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Everything posted by sKunKbad

  1. I'm guilty, so shoot me.

  2. Even on my day off I end up in Codeland.

  3. It's too hot to work. Wish I had a pool.

    1. davidannis


      Just move to Michigan.

  4. PHP 5.6.0 released!

  5. If you're only internet is a touch screen device, I feel sorry for you.

  6. I'm way overdue for a vacation.

  7. Time changes this weekend. Ahhhhhhhhh!

  8. class Homepage extends CI_Controller { public function __construct() { parent::__construct(); // Assuming layout.php or Layout.php is located in /application/libraries/ $this->load->library('layout'); } public function index() { $whatever = $this->layout->some_method(); } }
  9. I am envious of your short URL, but that being the most interesting thing about your site, I'd say you have some work to do.
  10. I think you might be going about this all wrong... or at least that is my opinion. When playing war, player one and player two are both dealt a hand of cards, or 1/2 the deck. You might represent these cards as arrays that are held in a cookie or session array. These arrays would be added to (if the player wins), or subtracted from (if the player loses), but in your game the cards come from a sizeless deck that doesn't ever ends. Also, the cards in each players hand do not get played randomly in a real game of war. The card that is played comes off the top of the players dealt hand (which is face down in front of them). So, I think you need to go back to the basics of how to play the game of war, and then think about using cookies or the session array to hold your cards. There's only 52 cards in a deck, and none of them are the same (with the exception of jokers). Again, consider using cookies or the session array.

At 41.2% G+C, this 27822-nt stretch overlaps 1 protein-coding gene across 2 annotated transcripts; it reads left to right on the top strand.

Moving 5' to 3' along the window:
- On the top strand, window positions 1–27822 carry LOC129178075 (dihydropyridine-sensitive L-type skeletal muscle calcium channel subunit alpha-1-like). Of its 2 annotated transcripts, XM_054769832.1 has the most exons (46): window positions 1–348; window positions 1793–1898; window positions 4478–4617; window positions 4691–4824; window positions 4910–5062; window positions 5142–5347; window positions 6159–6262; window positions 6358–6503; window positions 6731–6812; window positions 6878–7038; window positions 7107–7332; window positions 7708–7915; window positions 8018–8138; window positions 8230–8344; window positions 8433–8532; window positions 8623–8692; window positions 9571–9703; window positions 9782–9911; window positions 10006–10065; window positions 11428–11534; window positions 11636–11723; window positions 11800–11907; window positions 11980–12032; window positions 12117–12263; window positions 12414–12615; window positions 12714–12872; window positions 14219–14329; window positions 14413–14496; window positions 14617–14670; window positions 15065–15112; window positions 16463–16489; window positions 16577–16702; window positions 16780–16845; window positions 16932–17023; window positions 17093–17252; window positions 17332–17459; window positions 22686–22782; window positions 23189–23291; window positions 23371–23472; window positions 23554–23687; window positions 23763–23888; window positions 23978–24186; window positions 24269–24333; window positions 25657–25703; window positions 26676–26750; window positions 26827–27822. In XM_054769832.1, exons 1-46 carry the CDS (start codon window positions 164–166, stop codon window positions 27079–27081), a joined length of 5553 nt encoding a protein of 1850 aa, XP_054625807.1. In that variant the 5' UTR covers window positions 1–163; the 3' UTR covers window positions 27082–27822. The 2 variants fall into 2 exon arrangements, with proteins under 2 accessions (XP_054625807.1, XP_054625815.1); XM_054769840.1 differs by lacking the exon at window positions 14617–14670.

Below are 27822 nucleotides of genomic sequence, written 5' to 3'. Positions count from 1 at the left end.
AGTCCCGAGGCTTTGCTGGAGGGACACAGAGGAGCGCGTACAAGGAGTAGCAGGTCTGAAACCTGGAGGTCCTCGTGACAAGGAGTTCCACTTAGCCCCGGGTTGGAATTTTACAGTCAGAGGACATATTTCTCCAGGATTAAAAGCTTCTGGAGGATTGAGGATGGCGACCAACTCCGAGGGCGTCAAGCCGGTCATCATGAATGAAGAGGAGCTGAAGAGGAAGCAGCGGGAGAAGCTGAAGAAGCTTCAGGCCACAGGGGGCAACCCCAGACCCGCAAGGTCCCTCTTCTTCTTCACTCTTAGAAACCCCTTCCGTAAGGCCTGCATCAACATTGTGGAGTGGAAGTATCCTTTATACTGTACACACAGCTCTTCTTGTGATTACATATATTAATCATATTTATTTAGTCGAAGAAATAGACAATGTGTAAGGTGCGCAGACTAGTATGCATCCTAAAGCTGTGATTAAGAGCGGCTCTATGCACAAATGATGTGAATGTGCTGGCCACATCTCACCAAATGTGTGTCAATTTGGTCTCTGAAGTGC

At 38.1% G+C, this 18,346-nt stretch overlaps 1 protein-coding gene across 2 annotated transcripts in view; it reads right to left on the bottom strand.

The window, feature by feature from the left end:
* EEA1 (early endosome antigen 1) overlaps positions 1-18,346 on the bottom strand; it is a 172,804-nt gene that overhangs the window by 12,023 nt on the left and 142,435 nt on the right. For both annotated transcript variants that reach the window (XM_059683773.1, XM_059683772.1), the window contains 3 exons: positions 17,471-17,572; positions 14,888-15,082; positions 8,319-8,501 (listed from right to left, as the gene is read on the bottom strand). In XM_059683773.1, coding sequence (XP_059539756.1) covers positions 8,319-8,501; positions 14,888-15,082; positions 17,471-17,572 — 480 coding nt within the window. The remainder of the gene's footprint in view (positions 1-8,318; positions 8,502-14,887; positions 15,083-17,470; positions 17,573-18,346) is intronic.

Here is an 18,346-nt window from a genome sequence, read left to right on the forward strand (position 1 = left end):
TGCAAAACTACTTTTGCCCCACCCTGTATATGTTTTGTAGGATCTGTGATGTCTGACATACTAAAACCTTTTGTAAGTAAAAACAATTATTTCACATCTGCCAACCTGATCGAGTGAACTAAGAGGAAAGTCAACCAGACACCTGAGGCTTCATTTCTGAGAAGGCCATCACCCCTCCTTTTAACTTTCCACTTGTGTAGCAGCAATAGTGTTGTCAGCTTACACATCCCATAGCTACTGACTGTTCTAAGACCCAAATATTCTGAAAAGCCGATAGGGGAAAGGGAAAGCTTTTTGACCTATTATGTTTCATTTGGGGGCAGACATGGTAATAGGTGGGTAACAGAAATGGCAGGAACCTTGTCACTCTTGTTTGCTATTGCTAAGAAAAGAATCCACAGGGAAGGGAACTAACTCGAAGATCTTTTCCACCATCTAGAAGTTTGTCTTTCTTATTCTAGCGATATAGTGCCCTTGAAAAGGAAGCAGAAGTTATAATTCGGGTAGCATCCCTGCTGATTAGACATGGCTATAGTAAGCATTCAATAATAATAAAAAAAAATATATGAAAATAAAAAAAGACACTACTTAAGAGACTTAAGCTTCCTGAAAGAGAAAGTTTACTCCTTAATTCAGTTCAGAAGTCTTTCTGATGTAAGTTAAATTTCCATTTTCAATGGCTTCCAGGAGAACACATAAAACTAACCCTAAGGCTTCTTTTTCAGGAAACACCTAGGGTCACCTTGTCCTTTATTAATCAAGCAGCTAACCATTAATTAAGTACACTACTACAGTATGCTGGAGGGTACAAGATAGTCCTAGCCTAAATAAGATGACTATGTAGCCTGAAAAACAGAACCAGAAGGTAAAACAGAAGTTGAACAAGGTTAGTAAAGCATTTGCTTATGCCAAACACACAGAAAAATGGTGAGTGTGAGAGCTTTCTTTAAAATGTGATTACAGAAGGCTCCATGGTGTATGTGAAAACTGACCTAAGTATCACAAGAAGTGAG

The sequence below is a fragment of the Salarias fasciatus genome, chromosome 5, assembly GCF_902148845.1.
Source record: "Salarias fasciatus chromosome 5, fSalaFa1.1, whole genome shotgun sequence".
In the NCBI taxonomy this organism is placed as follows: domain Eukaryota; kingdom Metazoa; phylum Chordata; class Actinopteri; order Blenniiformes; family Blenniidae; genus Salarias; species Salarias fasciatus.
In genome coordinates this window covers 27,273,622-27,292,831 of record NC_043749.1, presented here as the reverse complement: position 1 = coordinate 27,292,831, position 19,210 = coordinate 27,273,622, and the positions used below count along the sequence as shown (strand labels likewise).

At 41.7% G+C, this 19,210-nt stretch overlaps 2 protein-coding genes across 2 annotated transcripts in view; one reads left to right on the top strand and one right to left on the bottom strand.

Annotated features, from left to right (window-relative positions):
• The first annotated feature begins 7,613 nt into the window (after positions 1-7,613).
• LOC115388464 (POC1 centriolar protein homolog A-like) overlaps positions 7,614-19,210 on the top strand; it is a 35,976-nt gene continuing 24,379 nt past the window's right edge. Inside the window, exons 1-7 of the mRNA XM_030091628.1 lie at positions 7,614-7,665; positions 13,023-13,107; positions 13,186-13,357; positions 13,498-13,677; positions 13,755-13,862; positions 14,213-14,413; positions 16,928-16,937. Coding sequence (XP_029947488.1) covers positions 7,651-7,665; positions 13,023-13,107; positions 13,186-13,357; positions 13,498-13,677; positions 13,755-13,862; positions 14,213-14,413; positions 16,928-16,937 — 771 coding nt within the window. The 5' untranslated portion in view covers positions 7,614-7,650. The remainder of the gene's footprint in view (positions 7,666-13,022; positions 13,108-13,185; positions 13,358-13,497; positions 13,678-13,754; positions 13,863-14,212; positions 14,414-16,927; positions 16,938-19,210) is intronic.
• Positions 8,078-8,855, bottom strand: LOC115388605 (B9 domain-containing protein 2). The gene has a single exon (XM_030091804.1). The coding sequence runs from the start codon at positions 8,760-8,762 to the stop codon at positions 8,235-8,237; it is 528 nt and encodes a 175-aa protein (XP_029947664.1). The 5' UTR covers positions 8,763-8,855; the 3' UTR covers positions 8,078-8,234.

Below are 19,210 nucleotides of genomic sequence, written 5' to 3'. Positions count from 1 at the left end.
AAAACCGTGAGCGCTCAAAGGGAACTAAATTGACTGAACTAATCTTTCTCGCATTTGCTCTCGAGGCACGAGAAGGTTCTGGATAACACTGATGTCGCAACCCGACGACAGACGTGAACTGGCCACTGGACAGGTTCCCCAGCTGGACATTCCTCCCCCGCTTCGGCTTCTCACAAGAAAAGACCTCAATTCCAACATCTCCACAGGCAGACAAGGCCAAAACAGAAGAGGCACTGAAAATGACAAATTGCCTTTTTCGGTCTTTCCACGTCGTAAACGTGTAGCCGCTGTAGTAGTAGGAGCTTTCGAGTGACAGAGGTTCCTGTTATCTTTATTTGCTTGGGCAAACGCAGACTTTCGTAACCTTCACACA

11. It's hard to see what is going on without seeing cardfunctions.php
  12. Any basic MySQL w/ PHP tutorial should be sufficient to get your started. What you are trying to accomplish is the basics of a web database application. Try seaching Yahoo! or Google for tutorials. I'm sure you will find millions.
  13. You should simplify your script to the bare essentials for testing, and also use code tags when posting.
  14. I've been a "super moderator" of a vBulletin form before, and I hate it. I think this forum is fine the way it is.
  15. How is that different or even "more advanced" than "...to run an automated process on all POST data". I was only referring to 9three's original post. You had posted before I hit the post button, and I didn't feel the need to change my post. Sorry for the confusion; we had the same idea. I usually use php's data filtering: http://php.net/filter
  16. to start, all of those else ifs should just be ifs.
  17. A more advanced way would be to filter each array so that any time the array is used it is considered clean. Frameworks that I have used do this automatically, but before I started using frameworks I did the same thing. If you don't use a framework, or don't want to use a framework, you might consider downloading one just to see how it handles common tasks.
  18. If I can get some free time in the next few days, I could look at the script, but I can't promise anything. I think you oughta go back to those other forums and start being annoying!